Between 2004 and 2008, he was at the helm of AMSCO, based in Johannesburg. It was the brainchild of the IFC – the World Bank’s private sector arm – the UN Development Programme, and the African Development Bank. Its mission is to help small African firms become competitive. Upon leaving AMSCO, he took up his current post at Fanisi.
A Growing Sector
Since 1985, public education in Kenya has been based on an 8-4-4 system, with eight years of primary education followed by four years of secondary school and four years of college or university. Private schools offer either the 8-4-4 system or foreign education systems like the Montessori system for kindergarten, the International General Certificate of Secondary Education, the International Baccalaureate, the French International Curriculum, or the Steiner-Waldorf curriculums. Schools are either government owned or private, and private ownership of schools is either for profit or non-profit. For-profit schools are often owned by individuals or corporations, while not-for-profit school are owned by charitable trusts, churches and missionary organisations, and social development organisations (such as AgaKhan Academies).
In the 1980s, as a result of poor economic policies, declining macro-economic performance and the highest population growth rate in the world, the quality of education provided by government schools in Kenya begun to decline rapidly.
As a result, the number of fee-based private schools, most of which were “academies”, begun to mushroom all over the country, established by private entrepreneurs and promising a higher level of education than the public schools.
The pattern repeated itself in 2003, when the Kenyan government re-introduced universal free primary education, with funding from development partners such as the World Bank and the UK’s Department for International Development (DFID). The change saw primary school enrolment rise but without commensurate investment in quality of teaching and in infrastructure. In addition, the government increased the minimum number of students that high schools were required to take in but did not raise funding. The combination of low funding and more students once again increased the pressure on resources at the public schools, sparking demand for private schools that could guarantee a quality education. The number of private primary and secondary schools in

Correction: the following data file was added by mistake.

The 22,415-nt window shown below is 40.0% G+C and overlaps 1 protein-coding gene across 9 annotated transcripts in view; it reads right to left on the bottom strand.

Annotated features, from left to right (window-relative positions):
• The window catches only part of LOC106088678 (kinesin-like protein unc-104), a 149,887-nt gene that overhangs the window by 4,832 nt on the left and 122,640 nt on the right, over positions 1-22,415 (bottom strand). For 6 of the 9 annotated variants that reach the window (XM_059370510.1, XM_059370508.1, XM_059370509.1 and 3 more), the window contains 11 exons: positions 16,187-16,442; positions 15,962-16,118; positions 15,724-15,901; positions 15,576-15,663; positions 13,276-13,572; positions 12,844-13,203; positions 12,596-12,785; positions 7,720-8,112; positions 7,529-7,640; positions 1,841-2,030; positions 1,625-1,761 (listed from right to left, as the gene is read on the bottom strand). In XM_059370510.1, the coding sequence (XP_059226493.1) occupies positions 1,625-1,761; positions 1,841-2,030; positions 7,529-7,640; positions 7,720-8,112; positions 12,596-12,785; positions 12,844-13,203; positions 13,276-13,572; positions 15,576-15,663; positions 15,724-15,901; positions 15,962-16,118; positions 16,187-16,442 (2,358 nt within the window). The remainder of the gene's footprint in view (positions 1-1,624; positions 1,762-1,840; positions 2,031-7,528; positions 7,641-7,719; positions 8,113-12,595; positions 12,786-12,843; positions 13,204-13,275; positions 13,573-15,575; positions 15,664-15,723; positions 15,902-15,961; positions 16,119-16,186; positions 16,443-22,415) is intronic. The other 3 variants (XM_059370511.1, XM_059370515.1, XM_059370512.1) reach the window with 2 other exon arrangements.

Kenya grew seven times between 1990 and 2000. Individuals who invested their own money set up the bulk of the new private schools. As at 2007, individually owned schools made up 63 percent of the private schools, while church-owned schools constituted 17.2 percent. Partnerships (9.7 percent), private domestic company (4 percent), and non-governmental organisations (2.3 percent) owned the remaining portions. Kenyan students account for 98 percent of total enrolment in private schools, while the remaining 2 percent come from other countries. Out of the total number of foreign students enrolled between 2001 and 2003, 36 percent were from Eastern Africa, 26 percent from Asia, 25 percent from other African countries, 11 percent from Europe and 1 percent from America. The number of post-high-school institutions has also grown. Up until 2000, there were five public universities and five private universities in Kenya. As of 2013, there are 22 public universities, with nine constituent colleges and 17 private universities with five constituent colleges.